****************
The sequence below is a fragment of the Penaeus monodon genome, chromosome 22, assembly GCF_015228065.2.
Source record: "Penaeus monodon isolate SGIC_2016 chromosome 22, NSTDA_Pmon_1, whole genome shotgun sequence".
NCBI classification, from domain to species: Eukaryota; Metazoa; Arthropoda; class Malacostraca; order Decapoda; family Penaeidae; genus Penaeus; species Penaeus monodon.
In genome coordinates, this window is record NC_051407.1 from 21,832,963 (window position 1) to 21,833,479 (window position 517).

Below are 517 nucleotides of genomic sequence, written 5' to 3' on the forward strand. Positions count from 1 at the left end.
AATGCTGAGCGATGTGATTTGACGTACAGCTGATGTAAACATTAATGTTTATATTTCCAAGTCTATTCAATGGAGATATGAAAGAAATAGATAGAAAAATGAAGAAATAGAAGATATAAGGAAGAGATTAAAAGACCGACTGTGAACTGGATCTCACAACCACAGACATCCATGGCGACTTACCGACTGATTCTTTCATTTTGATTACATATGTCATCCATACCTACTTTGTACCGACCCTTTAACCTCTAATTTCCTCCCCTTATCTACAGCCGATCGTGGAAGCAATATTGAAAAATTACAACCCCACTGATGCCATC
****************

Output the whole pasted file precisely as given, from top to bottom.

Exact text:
The sequence below is a fragment of the Penaeus monodon genome, chromosome 22, assembly GCF_015228065.2.
Source record: "Penaeus monodon isolate SGIC_2016 chromosome 22, NSTDA_Pmon_1, whole genome shotgun sequence".
NCBI classification, from domain to species: Eukaryota; Metazoa; Arthropoda; class Malacostraca; order Decapoda; family Penaeidae; genus Penaeus; species Penaeus monodon.
In genome coordinates, this window is record NC_051407.1 from 21,832,963 (window position 1) to 21,833,479 (window position 517).

Below are 517 nucleotides of genomic sequence, written 5' to 3' on the forward strand. Positions count from 1 at the left end.
AATGCTGAGCGATGTGATTTGACGTACAGCTGATGTAAACATTAATGTTTATATTTCCAAGTCTATTCAATGGAGATATGAAAGAAATAGATAGAAAAATGAAGAAATAGAAGATATAAGGAAGAGATTAAAAGACCGACTGTGAACTGGATCTCACAACCACAGACATCCATGGCGACTTACCGACTGATTCTTTCATTTTGATTACATATGTCATCCATACCTACTTTGTACCGACCCTTTAACCTCTAATTTCCTCCCCTTATCTACAGCCGATCGTGGAAGCAATATTGAAAAATTACAACCCCACTGATGCCATC